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Can Builders Keep up With Demand?

An annual rise in housing completions promises more new homes for buyers this spring season, according to the latest new residential construction data published by the Census Bureau [1] and the U.S. Department of Housing and Urban Development [2] (HUD) on Friday.

Housing completions in March stood at a seasonally adjusted annual rate of a little more than 1.3 million. While this is 1.9% below February's completions, they stood at 6.8% above the March 2018 rate of 1.2 million. Despite a an overall month-over-month decline, single-family home completions were 11.9% above February at 938,000.

“Homebuyers looking for more housing supply to choose from can take heart, as builders completed more homes compared with last year, inching closer to balancing inventory with demand, said Odeta Kushi, Deputy Chief Economist at First American [3]. Yet, more is needed to make up for the shortage over the last decade.”

A decline in housing starts and building permits however, could be a concern in the longer term. According to data, housing starts decreased 0.3% month-over-month to approximately 1.1 million and were 14.2% below the March 2018 rate of around 1.3 million. Single-family housing starts were also 0.4% below February's 788,000 units.

Despite the rebound in single-family housing completions, homebuilding activity remains at depressed levels historically–the current level would be consistent with housing troughs in previous housing cycles, said Tian Liu, Chief Economist at Genworth Mortgage Insurance [4].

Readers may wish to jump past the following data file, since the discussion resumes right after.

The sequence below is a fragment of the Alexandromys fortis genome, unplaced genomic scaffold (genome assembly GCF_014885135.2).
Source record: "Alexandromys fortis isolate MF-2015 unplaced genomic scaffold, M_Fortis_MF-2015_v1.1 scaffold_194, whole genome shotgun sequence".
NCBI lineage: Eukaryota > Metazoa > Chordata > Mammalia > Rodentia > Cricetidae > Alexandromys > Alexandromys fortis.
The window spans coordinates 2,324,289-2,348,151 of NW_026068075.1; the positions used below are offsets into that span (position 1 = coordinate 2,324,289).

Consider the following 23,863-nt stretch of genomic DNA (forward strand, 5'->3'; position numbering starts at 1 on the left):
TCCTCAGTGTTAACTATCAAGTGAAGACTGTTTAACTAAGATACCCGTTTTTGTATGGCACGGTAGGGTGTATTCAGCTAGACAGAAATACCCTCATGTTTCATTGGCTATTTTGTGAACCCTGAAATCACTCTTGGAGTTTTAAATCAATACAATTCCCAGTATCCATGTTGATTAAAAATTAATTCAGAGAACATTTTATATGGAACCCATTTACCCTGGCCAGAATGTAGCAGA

Building permits also decreased 1.7% below February's 1.29 million and were 7.8% below 1.37 million units recorded during the same period last year. Single-family authorizations also saw a 1.1% month-over-month decline.

“The year-over-year decline in single-family residential housing starts is a concern given the increasing demand from millennial home buyers for this type of construction,” Kushi observed. However she said that despite this fall, homebuilders remained positive about the housing market.

“While permits and housing starts are both down compared with last year, this does not align with the expectations of homebuilders, who recently indicated positive sentiment for the spring homebuying season.”

According to Liu, housing starts are likely to be closely watched by federal policymakers too. Housing is an interest rate-sensitive sector and the rapid rebound in homebuilding activity will generate momentum in the rest of the economy and ease the concern about an economic slowdown, Liu said.